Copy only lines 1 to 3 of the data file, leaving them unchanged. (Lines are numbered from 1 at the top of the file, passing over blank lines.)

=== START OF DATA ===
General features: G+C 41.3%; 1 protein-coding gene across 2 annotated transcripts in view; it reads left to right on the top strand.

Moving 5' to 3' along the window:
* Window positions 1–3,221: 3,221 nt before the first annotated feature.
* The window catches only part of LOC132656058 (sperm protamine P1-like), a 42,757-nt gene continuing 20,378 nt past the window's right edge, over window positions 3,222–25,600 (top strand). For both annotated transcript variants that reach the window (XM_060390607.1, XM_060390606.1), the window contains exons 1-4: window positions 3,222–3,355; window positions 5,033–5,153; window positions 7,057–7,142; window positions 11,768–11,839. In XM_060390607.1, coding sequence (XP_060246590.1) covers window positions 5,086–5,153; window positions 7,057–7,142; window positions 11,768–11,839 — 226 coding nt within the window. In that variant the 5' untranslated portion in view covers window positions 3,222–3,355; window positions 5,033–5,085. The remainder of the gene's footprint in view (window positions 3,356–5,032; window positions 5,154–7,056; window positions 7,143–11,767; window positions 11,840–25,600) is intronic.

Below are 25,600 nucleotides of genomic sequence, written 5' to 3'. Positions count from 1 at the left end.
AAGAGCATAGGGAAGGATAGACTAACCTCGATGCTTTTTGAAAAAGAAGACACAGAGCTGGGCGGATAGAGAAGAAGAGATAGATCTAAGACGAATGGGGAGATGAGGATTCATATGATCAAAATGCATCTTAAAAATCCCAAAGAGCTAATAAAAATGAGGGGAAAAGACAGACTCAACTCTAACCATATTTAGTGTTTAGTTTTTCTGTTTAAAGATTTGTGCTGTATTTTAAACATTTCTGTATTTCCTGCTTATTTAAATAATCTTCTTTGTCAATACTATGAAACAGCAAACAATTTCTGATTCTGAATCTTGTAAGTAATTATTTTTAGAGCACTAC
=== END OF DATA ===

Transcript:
General features: G+C 41.3%; 1 protein-coding gene across 2 annotated transcripts in view; it reads left to right on the top strand.

Moving 5' to 3' along the window:
* Window positions 1–3,221: 3,221 nt before the first annotated feature.